The hackers behind the ‘9/11 papers’ extortion
On December 31, 2018, a cybercrime group going by the handle The Dark Overlord (hereafter TDO) claimed he had hacked an unnamed company, and exfiltrated a large volume of sensitive documents related to the 9/11 terror attacks-related lawsuits. TDO aims to extort the impacted organizations into paying a Bitcoin ransom and he already published batches of the leakage after creating a public auction system, where anyone can contribute Bitcoins to unlock new documents.
TDO’s tweet announcing the hack, as collected by the Verint Webint 7.5 system. The Twitter account has been suspended
TDO’s calculated breach announcement and social media campaign
TDO first announced the existence of the leaked documents on the text-sharing platform, Pastebin, on December 31, 2018. The announcement claimed the group has obtained a batch of 18,000 documents related to the 9/11 terror attacks, which they referred to as the “9/11 Papers.”
. According to the group, they successfully breached the network of an unnamed US company, and exfiltrated a significant volume of sensitive data connected to the 9/11 litigation process.
Following the alleged hack, TDO conducted an aggressive money extortion operation on social media, targeting the impacted organizations, mainly airline companies, solicitors’ firms, global insurers, government agencies, and others.
The guessing game – discovering the breach origin
A spokesperson for Hiscox Syndicates Ltd. (one of the extorted companies) suggested the hackers had compromised a law firm that advised the company, and likely exfiltrated files related to the litigation around the 9/11 attacks from their servers. Several other companies stated they had found no evidence of a security breach impacting their internal networks.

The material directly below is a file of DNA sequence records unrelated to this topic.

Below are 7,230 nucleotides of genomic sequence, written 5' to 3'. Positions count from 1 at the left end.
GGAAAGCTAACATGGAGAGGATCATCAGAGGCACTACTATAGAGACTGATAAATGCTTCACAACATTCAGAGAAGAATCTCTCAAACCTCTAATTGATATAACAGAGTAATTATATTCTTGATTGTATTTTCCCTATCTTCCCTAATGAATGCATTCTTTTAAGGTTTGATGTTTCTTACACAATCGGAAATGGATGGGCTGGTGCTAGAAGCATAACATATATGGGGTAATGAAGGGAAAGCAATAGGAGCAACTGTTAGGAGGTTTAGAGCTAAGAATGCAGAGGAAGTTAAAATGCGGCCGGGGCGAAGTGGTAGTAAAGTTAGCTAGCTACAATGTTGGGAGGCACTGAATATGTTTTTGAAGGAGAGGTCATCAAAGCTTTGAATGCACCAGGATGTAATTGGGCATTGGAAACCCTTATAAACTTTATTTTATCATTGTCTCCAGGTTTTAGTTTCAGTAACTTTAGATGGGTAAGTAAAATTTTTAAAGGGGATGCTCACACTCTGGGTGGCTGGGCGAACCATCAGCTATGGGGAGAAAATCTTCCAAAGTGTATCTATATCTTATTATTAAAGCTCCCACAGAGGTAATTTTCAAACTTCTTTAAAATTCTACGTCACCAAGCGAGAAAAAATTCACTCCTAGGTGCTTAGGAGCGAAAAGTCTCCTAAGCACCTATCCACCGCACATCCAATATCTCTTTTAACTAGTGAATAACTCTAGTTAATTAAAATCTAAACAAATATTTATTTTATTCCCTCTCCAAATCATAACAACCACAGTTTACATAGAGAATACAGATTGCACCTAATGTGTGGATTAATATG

TDO threatened to release compromising documents that may lead to further liability, should their demands not be met. TDO also established a public auction system, through which anyone can contribute Bitcoins to a TDO-controlled wallet to see more documents published. Moreover, they are also selling the stolen data on an elite Darknet hacking forum we monitor.
The carefully planned release of the leaked data
In the first paste, TDO also published a link to download the entire 9/11 World Trade Center litigation archive. The archive is encrypted with a strong AES encryption function using the VeraCrypt open-source utility. On January 2, 2019, to prove the authenticity of the documents in their possession, TDO shared the decryption key for the ‘Preview_Documents’ folder, making it a public domain. Upon verification, the documents appeared to be indeed authentic.
On January 4, 2019, TDO released the decryption key for another batch, which is comprised of approximately 500 files. Furthermore, they also released three additional batches, named “Checkpoint 05,” “Checkpoint 06,” and “Checkpoint 07,” (~150 additional files). Apparently, these files largely consist of legal documents and email correspondences between legal firms and other entities.
In a subsequent extremely threatening blog post, TDO directly addressed US government organizations, notably the Federal Aviation Administration (FAA), the Transportation Security Administration (TSA), and the FBI, among others, to push them to meet their demands before the situation became “tragic.” In this post, we also detected sporadic spelling mistakes (e.g. ‘tragick’ instead of ‘tragic,’ and ‘choise’ instead of ‘choice’), possibly used as false flags.